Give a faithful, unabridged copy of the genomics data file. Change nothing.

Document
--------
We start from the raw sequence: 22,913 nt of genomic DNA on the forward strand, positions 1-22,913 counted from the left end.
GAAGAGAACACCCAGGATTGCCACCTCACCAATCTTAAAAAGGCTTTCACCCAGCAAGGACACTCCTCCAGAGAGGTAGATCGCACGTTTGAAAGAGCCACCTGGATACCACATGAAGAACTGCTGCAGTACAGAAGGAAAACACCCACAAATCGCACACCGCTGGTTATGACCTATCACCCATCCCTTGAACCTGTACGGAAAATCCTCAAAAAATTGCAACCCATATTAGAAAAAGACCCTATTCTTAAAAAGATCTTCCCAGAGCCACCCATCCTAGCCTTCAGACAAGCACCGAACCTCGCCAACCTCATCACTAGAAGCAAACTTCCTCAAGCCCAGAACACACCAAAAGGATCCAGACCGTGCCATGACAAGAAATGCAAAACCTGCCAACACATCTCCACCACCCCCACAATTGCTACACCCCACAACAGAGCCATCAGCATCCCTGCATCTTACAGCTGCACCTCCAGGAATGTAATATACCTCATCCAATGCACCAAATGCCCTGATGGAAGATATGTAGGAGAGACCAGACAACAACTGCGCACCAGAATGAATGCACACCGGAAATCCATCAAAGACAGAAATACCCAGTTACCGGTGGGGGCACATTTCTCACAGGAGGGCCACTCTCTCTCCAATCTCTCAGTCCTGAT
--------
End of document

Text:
We start from the raw sequence: 22,913 nt of genomic DNA on the forward strand, positions 1-22,913 counted from the left end.
GAAGAGAACACCCAGGATTGCCACCTCACCAATCTTAAAAAGGCTTTCACCCAGCAAGGACACTCCTCCAGAGAGGTAGATCGCACGTTTGAAAGAGCCACCTGGATACCACATGAAGAACTGCTGCAGTACAGAAGGAAAACACCCACAAATCGCACACCGCTGGTTATGACCTATCACCCATCCCTTGAACCTGTACGGAAAATCCTCAAAAAATTGCAACCCATATTAGAAAAAGACCCTATTCTTAAAAAGATCTTCCCAGAGCCACCCATCCTAGCCTTCAGACAAGCACCGAACCTCGCCAACCTCATCACTAGAAGCAAACTTCCTCAAGCCCAGAACACACCAAAAGGATCCAGACCGTGCCATGACAAGAAATGCAAAACCTGCCAACACATCTCCACCACCCCCACAATTGCTACACCCCACAACAGAGCCATCAGCATCCCTGCATCTTACAGCTGCACCTCCAGGAATGTAATATACCTCATCCAATGCACCAAATGCCCTGATGGAAGATATGTAGGAGAGACCAGACAACAACTGCGCACCAGAATGAATGCACACCGGAAATCCATCAAAGACAGAAATACCCAGTTACCGGTGGGGGCACATTTCTCACAGGAGGGCCACTCTCTCTCCAATCTCTCAGTCCTGAT